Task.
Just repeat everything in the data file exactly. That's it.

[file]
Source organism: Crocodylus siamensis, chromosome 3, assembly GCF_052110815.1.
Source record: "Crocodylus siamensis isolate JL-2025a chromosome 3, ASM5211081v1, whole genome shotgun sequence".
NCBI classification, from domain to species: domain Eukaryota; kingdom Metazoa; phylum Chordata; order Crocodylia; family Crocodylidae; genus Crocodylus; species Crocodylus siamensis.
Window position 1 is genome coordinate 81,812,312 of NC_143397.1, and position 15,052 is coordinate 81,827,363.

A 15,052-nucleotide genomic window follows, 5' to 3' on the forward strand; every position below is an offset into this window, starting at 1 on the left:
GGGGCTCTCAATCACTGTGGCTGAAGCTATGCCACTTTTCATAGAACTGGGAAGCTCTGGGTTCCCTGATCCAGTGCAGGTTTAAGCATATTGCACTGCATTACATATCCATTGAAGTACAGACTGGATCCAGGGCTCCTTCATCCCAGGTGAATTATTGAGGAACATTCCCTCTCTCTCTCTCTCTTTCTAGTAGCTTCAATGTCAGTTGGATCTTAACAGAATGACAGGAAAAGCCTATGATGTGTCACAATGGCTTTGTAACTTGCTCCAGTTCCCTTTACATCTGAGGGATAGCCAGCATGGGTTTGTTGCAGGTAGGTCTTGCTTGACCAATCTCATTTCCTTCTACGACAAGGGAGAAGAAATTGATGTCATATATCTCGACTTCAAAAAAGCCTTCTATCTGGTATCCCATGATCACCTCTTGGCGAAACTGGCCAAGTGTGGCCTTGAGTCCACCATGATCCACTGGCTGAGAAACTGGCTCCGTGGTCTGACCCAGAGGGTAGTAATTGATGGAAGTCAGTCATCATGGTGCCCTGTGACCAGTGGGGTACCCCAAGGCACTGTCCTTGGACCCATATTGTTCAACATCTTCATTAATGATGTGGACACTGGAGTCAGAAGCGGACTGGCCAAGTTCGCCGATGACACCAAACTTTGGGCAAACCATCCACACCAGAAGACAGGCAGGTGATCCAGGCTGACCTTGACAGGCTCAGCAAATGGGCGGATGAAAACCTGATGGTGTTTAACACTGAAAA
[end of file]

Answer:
Source organism: Crocodylus siamensis, chromosome 3, assembly GCF_052110815.1.
Source record: "Crocodylus siamensis isolate JL-2025a chromosome 3, ASM5211081v1, whole genome shotgun sequence".
NCBI classification, from domain to species: domain Eukaryota; kingdom Metazoa; phylum Chordata; order Crocodylia; family Crocodylidae; genus Crocodylus; species Crocodylus siamensis.
Window position 1 is genome coordinate 81,812,312 of NC_143397.1, and position 15,052 is coordinate 81,827,363.

A 15,052-nucleotide genomic window follows, 5' to 3' on the forward strand; every position below is an offset into this window, starting at 1 on the left:
GGGGCTCTCAATCACTGTGGCTGAAGCTATGCCACTTTTCATAGAACTGGGAAGCTCTGGGTTCCCTGATCCAGTGCAGGTTTAAGCATATTGCACTGCATTACATATCCATTGAAGTACAGACTGGATCCAGGGCTCCTTCATCCCAGGTGAATTATTGAGGAACATTCCCTCTCTCTCTCTCTCTTTCTAGTAGCTTCAATGTCAGTTGGATCTTAACAGAATGACAGGAAAAGCCTATGATGTGTCACAATGGCTTTGTAACTTGCTCCAGTTCCCTTTACATCTGAGGGATAGCCAGCATGGGTTTGTTGCAGGTAGGTCTTGCTTGACCAATCTCATTTCCTTCTACGACAAGGGAGAAGAAATTGATGTCATATATCTCGACTTCAAAAAAGCCTTCTATCTGGTATCCCATGATCACCTCTTGGCGAAACTGGCCAAGTGTGGCCTTGAGTCCACCATGATCCACTGGCTGAGAAACTGGCTCCGTGGTCTGACCCAGAGGGTAGTAATTGATGGAAGTCAGTCATCATGGTGCCCTGTGACCAGTGGGGTACCCCAAGGCACTGTCCTTGGACCCATATTGTTCAACATCTTCATTAATGATGTGGACACTGGAGTCAGAAGCGGACTGGCCAAGTTCGCCGATGACACCAAACTTTGGGCAAACCATCCACACCAGAAGACAGGCAGGTGATCCAGGCTGACCTTGACAGGCTCAGCAAATGGGCGGATGAAAACCTGATGGTGTTTAACACTGAAAA